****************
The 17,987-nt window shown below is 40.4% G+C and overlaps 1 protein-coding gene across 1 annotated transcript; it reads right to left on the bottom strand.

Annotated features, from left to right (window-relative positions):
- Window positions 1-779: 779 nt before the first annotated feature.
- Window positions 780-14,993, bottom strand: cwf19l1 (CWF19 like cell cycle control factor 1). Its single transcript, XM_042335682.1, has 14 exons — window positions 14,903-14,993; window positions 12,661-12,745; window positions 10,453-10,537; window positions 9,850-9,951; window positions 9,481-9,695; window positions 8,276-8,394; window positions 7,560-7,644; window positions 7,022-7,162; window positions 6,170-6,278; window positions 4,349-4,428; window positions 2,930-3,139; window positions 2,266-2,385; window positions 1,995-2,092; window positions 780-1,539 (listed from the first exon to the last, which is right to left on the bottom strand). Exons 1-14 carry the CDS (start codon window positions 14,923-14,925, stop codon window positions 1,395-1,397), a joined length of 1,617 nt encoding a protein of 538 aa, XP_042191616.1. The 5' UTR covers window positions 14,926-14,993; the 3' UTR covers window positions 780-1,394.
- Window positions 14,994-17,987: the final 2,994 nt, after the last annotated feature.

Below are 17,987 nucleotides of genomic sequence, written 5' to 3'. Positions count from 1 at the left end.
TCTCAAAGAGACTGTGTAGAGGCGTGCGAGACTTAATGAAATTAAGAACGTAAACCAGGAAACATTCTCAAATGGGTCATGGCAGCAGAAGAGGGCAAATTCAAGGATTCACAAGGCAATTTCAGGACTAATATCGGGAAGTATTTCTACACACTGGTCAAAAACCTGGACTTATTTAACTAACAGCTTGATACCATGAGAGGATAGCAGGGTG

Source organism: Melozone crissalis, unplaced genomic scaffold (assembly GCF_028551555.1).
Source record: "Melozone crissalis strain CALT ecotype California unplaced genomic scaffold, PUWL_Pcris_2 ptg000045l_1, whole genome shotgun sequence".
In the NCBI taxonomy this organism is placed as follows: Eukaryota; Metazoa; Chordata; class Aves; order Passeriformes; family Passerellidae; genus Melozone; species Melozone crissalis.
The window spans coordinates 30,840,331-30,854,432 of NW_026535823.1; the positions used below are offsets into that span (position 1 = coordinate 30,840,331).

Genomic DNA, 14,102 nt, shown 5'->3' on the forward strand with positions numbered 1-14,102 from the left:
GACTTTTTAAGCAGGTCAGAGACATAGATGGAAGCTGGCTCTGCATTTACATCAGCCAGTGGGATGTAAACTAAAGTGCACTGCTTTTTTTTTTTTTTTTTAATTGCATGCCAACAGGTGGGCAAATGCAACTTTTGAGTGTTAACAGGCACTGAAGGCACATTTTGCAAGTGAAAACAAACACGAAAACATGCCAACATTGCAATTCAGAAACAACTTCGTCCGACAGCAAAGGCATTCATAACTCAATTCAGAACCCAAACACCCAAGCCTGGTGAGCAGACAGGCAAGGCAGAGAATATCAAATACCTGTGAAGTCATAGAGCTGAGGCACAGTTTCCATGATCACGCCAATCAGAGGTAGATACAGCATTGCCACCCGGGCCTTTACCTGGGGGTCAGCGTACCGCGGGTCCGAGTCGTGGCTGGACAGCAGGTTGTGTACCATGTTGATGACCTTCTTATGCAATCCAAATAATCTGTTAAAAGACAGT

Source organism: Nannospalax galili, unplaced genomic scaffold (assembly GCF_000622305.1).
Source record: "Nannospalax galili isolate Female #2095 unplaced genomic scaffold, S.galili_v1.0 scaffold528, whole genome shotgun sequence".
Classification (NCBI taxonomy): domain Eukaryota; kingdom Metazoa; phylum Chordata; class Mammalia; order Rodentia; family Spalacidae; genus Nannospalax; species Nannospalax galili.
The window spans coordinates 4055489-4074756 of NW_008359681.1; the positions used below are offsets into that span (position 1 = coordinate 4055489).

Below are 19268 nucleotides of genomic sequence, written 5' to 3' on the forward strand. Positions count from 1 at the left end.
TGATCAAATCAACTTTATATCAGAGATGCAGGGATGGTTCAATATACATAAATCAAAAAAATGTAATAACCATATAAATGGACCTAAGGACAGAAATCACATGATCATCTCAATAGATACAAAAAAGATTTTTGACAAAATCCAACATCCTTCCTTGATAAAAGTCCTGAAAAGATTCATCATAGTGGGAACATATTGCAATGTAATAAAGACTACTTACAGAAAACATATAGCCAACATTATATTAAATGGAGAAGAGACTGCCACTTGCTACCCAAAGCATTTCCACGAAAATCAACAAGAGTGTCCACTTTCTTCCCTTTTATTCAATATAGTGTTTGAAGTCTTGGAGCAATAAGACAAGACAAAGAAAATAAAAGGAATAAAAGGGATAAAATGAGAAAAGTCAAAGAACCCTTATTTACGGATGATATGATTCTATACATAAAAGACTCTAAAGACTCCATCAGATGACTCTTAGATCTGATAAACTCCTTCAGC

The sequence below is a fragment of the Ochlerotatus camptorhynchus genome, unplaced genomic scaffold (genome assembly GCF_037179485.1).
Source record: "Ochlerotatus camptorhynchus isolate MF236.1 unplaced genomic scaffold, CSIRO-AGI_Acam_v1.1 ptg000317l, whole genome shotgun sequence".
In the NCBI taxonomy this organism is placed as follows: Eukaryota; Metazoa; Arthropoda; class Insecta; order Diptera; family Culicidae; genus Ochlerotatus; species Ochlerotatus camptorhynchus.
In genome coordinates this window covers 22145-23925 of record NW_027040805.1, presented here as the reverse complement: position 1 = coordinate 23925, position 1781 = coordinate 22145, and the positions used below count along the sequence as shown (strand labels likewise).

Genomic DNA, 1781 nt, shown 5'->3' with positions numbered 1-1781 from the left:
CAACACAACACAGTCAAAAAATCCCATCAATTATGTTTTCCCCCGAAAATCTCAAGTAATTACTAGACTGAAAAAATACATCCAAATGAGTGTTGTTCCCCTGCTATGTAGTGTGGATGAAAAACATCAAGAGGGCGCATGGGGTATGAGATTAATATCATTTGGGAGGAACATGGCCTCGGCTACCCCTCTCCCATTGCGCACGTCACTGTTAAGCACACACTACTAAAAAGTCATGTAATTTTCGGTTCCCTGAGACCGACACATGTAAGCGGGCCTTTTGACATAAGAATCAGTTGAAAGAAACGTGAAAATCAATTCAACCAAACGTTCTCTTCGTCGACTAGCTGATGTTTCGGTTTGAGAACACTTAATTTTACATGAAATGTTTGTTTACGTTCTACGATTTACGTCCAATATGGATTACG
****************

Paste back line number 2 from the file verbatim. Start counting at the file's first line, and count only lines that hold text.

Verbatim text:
Annotated features, from left to right (window-relative positions):